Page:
FDA Approves GlaxoSmithKline's Hycamtin Capsules for Patients with Lung Cancer
Hycamtin (topotecan) is a semi-synthetic derivative of camptothecin and is an anti-tumor drug with topoisomerase I-inhibitory activity.
Topoisomerase I relieves torsional strain in DNA by inducing reversible single strand breaks. Topotecan binds to the topoisomerase I-DNA complex and prevents religation of these single strand breaks.
Hycamtin is specifically indicated for the treatment of relapsed small cell lung cancer in patients with a prior complete or partial response and who are at least 45 days from the end of first-line chemotherapy.
The United States Food and Drug Administration’s oncologic drugs advisory committee has recommended the approval of SmithKline Beecham’s Hycamtin(R) (topotecan hydrochloride for injection) for the second-line treatment of sensitive small cell lung cancer.
The favourable recommendation was based on a review of data from four clinical trials conducted on patients with relapsed small cell lung cancer. In a randomised, phase III, comparative clinical trial, Hycamtin as a single-agent showed comparable efficacy to CAV, a commonly used triple-drug combination therapy for the treatment of relapsed small cell lung cancer. Median survival and time to progression were also comparable for both treatment groups.
Hycamtin is an anti-cancer drug developed by GlaxoSmithKline (GSK) as a treatment for relapsed small cell lung cancer (SCLC) in patients who have undergone and failed partial or complete first-line chemotherapy. The drug is available in injection and tablet forms.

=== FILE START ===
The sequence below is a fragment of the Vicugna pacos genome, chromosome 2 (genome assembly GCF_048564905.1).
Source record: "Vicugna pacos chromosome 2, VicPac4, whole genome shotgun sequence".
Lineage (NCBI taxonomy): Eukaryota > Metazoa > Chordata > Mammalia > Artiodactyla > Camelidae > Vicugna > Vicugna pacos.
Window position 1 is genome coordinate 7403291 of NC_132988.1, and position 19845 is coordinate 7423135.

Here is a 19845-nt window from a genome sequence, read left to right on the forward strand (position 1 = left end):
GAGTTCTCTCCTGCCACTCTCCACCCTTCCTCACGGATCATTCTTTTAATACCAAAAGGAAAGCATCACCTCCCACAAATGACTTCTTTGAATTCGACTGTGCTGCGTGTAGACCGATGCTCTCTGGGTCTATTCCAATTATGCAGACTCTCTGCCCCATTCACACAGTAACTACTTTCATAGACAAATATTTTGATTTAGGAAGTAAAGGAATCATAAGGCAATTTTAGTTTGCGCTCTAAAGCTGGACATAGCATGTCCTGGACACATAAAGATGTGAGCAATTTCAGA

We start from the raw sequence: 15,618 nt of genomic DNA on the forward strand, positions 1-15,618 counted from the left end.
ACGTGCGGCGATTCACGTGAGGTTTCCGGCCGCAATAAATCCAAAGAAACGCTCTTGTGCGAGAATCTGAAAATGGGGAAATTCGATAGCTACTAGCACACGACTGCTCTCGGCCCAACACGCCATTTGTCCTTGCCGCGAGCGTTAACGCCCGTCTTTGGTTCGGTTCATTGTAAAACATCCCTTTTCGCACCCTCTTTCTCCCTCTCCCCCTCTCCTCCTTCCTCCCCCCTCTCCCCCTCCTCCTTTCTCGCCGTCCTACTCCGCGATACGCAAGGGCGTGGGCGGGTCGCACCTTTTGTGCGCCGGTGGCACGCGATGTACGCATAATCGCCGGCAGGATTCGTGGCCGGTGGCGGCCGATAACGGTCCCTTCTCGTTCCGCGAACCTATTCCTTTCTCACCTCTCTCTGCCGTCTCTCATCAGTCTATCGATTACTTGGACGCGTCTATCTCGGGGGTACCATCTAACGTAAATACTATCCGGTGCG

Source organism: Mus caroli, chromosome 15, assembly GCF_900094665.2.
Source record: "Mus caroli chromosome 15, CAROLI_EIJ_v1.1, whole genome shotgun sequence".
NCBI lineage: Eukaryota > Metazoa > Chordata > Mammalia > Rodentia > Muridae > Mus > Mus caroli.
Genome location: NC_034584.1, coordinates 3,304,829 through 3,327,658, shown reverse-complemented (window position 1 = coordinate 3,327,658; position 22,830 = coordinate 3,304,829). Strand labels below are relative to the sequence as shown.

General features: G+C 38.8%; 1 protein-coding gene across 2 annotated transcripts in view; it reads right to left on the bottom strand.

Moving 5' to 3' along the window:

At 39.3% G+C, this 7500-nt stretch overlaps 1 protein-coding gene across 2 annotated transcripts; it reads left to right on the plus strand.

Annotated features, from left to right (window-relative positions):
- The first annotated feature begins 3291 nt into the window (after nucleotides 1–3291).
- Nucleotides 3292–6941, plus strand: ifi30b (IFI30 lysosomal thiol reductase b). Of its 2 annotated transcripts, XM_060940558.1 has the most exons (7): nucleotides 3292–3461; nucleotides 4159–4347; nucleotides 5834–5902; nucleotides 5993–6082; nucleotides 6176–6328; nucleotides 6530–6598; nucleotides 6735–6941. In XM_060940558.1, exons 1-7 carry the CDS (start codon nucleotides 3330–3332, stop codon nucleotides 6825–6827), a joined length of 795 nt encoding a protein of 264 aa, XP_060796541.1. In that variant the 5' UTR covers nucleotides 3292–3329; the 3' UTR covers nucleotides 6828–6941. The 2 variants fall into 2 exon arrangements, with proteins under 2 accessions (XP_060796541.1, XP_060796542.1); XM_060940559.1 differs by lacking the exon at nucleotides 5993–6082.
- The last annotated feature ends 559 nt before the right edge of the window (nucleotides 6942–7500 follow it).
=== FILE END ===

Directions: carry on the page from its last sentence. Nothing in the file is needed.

Hycamtin (topotecan) capsules have been approved by the U.S. Food and Drug Administration to treat relapsed small cell lung cancer (SCLC), maker GlaxoSmithKline said Monday.
About 15 percent of lung cancer patients have SCLC, a fast-growing cancer that most often affects current or past smokers.
Approved for people who have completely or partially responded to chemotherapy, the drug will be available in 2008, Glaxo said in a statement.
Hycamtin, among a class of medicines called topoisomerase I inhibitors, may increase users' risk of neutropenia, a drop in white blood cell count that boosts a person's risk of infection. Other potential side effects include nausea, diarrhea, vomiting, fatigue, and hair loss (alopecia).